‘Civilization is the encouragement of differences.’
Gabriel Rosenstock explains the journey behind his recent collect of illustrated poetry in celebration of the 150th anniversary of the birth of Mohandas Karamchand Gandhi.
I finally met up with Kashmiri artist Masood Hussain just before Christmas 2019, at GALF (the tenth edition of an arts and literature festival in Goa). I had never spoken to him before and couldn’t e-mail him as Kashmir has been in lock down since August 5th. Now that we have returned to our respective homes, we can only communicate intermittently as the crisis continues in that beautiful but disputed part of God’s earth. However, we did manage to get another project off the ground, in these stricken times:https://thewire.in/culture/art-poetry-covid-19-pandemic
The book Walk with Gandhi: Bóthar na Saoirse was published by Gandhi 150 Ireland, a dedicated and visionary committee who, with the help of patrons and friends, celebrated the 150th anniversary of the birth of Gandhi last October in Liberty Hall; this year we also commemorated the 72nd anniversary of his assassination. (His assassin, Godse, has a strong following in India, I regret to say).
Gandhi has become an ongoing interest for many of us. Not only is he important as an apostle of civil disobedience, his writings on the environment and sustainability are as relevant as ever. Civil disobedience is an important instrument for those who have concerns about the environmental crisis, the fate of minority languages and issues pertaining to freedom and human rights, among others.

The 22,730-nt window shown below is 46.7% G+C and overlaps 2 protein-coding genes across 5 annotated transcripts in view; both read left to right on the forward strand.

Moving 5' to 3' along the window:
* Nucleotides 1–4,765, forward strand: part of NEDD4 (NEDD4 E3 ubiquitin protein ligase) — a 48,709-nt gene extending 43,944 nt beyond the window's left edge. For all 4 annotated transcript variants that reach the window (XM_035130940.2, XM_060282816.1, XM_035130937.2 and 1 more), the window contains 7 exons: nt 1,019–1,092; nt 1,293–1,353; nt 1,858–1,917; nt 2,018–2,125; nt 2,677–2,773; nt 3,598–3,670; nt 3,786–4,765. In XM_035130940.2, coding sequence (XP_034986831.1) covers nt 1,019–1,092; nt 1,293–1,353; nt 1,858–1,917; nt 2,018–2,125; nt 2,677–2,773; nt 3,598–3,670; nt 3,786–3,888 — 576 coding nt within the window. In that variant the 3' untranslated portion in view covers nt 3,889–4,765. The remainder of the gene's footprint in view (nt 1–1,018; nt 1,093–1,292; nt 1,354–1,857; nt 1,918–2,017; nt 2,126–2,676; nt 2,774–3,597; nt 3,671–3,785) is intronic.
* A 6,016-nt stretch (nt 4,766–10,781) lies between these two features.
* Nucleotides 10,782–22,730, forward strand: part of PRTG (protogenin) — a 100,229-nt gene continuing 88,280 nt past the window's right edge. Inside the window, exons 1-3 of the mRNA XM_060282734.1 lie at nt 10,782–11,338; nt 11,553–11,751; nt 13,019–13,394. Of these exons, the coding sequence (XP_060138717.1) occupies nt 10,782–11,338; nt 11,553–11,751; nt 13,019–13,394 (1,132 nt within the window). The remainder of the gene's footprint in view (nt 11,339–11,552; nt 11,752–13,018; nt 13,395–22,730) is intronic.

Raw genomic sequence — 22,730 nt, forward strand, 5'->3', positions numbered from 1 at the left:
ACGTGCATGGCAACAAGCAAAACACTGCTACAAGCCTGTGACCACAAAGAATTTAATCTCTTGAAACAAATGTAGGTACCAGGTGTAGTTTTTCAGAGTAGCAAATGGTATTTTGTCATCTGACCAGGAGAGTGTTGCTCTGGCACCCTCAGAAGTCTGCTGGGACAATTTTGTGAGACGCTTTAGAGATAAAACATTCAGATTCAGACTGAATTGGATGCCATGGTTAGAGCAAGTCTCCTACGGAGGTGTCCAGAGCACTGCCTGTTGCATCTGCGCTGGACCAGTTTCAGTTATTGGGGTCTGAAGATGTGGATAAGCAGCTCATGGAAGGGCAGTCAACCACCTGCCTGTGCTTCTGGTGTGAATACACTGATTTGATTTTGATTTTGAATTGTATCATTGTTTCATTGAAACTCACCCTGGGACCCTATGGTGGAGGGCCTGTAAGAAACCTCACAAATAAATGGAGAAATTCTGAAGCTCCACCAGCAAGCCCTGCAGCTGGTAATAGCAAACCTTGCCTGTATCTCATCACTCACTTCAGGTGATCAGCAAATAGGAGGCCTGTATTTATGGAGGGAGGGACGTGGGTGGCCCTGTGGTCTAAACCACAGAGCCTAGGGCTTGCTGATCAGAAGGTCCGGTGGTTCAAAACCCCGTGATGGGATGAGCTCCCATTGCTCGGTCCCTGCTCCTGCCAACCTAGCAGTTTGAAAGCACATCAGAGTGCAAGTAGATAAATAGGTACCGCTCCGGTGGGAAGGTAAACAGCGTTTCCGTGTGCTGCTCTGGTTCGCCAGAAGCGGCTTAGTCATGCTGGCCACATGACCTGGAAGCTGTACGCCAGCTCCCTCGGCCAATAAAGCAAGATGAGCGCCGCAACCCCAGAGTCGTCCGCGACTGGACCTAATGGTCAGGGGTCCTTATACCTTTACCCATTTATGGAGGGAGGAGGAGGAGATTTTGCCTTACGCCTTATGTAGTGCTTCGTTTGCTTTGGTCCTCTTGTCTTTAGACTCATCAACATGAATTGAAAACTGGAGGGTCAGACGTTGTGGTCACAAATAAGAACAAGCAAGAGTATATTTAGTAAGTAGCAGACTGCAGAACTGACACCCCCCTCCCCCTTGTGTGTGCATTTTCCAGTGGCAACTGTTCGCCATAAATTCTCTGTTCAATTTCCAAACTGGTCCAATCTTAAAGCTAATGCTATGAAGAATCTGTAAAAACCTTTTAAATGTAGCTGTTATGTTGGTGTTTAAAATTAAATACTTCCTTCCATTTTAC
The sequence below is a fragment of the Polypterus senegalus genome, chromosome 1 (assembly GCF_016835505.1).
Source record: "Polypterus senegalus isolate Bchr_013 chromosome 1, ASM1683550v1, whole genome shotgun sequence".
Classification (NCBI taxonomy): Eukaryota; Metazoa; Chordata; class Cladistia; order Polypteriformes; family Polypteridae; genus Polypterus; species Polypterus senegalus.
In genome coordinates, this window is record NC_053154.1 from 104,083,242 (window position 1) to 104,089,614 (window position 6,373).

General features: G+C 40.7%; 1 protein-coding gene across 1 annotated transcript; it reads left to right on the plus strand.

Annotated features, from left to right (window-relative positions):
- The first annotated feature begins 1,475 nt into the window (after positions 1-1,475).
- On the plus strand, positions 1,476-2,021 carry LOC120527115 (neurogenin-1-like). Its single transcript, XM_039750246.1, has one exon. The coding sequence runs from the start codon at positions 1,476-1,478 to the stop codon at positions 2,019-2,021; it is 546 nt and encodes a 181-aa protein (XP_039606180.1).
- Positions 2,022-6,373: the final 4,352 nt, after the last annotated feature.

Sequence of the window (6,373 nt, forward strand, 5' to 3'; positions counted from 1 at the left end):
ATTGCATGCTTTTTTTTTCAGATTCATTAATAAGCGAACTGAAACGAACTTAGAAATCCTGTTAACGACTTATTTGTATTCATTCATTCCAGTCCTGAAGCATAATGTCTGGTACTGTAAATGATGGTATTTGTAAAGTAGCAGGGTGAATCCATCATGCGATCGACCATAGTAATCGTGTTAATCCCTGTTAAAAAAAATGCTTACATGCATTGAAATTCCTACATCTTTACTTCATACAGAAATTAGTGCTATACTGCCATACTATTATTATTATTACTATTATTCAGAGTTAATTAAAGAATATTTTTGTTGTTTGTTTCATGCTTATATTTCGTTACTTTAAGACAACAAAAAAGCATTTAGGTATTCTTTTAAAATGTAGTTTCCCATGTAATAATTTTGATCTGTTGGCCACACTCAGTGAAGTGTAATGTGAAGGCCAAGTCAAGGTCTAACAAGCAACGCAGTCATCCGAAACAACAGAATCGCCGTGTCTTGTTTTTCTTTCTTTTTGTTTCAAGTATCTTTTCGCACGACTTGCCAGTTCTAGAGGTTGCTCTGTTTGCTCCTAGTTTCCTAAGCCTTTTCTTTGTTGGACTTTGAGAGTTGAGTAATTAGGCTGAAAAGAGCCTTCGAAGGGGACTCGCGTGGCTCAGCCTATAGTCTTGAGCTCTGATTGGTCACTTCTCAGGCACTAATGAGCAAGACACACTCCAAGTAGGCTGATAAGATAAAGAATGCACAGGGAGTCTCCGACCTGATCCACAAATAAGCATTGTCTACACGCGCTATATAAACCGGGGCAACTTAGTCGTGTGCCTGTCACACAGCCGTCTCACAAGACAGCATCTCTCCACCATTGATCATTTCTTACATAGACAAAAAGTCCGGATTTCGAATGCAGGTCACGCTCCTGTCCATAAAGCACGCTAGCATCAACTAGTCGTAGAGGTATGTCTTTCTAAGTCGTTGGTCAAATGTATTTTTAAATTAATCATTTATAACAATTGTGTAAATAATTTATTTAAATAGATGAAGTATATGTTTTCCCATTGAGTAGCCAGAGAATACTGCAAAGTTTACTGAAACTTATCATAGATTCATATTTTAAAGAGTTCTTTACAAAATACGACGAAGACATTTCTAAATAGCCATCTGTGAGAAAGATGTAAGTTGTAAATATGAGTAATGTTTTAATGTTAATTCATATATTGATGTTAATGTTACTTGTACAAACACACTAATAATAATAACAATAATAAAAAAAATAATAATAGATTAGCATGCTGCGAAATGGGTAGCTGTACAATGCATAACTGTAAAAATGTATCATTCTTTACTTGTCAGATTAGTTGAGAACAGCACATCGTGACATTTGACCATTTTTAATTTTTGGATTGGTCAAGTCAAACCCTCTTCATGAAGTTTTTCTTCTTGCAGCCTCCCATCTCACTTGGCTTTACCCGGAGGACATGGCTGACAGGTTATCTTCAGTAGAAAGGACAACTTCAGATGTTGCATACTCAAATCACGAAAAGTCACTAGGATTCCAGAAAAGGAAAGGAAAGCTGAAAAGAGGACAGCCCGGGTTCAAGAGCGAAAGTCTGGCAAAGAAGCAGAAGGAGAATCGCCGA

Recently I translated some of Gandhi’s sayings and aphorisms for my multicultural blog:
http://roghaghabriel.blogspot.com/2020/01/briathra-gandhi.html Here’s one that I like: ‘Civilization is the encouragement of differences.’ Think about it . . .
The book Walk with Gandhi: Bóthar na Saoirse was aimed originally at Young Adults but has found a life of its own now among a general readership, at home and abroad. It started off as a book of haiku and commentary, responding to historical photos of Gandhi. Then a Kashmiri friend in New York, Rafiq Kathwari (who, when an Irish resident, was a recipient of the Kavanagh Poetry Award) suggested we switch to artwork: the result was striking water colours by the inimitable Masood Hussain, reflecting events real and imagined in the life of the Mahatma. We have been humbled and overjoyed by the international acclaim.
Some of the bilingual haiku and artwork are also available as posters on Etsy:https://www.etsy.com/shop/GandhiHaikuPosters.
I’d love to see a few of them in secondary schools. Gandhi wasn’t faultless – but you could have worse heroes and schoolchildren who get to know and admire Gandhi will be in the company of such luminaries as George Orwell, Martin Luther King, Nelson Mandela, the Dalai Lama, John Lennon, our own George Bernard Shaw and countless others, known and unknown. What a pity he never came to Ireland! (AE wrote to Yeats saying, ‘I got a wire from London saying Gandhi’s visit to Ireland very uncertain and urging me to go over . . .’)
Walk with Gandhi: Bóthar na Saoirse comes as a hardback, paperback and e-book. https://www.bookdepository.com/Walk-with-Gandhi-Ramachandra-Guha/9781916225404